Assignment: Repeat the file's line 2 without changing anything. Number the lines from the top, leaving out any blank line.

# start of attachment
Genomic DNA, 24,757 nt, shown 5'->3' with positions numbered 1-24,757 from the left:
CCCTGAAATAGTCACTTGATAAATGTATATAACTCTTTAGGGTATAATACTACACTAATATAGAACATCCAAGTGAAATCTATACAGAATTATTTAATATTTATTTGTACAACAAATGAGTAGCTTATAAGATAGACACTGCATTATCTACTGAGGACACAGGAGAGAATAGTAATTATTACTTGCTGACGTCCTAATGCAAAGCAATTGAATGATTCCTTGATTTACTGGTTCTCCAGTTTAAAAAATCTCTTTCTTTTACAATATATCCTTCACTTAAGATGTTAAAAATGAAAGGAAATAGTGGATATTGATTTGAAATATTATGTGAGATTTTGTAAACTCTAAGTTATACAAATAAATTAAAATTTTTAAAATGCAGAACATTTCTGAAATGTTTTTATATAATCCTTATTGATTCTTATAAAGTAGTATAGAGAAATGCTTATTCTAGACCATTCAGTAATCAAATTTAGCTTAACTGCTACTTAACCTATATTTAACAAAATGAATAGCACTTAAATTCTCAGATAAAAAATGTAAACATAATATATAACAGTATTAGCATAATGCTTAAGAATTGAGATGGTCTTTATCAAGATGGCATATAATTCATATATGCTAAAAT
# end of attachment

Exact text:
CCCTGAAATAGTCACTTGATAAATGTATATAACTCTTTAGGGTATAATACTACACTAATATAGAACATCCAAGTGAAATCTATACAGAATTATTTAATATTTATTTGTACAACAAATGAGTAGCTTATAAGATAGACACTGCATTATCTACTGAGGACACAGGAGAGAATAGTAATTATTACTTGCTGACGTCCTAATGCAAAGCAATTGAATGATTCCTTGATTTACTGGTTCTCCAGTTTAAAAAATCTCTTTCTTTTACAATATATCCTTCACTTAAGATGTTAAAAATGAAAGGAAATAGTGGATATTGATTTGAAATATTATGTGAGATTTTGTAAACTCTAAGTTATACAAATAAATTAAAATTTTTAAAATGCAGAACATTTCTGAAATGTTTTTATATAATCCTTATTGATTCTTATAAAGTAGTATAGAGAAATGCTTATTCTAGACCATTCAGTAATCAAATTTAGCTTAACTGCTACTTAACCTATATTTAACAAAATGAATAGCACTTAAATTCTCAGATAAAAAATGTAAACATAATATATAACAGTATTAGCATAATGCTTAAGAATTGAGATGGTCTTTATCAAGATGGCATATAATTCATATATGCTAAAAT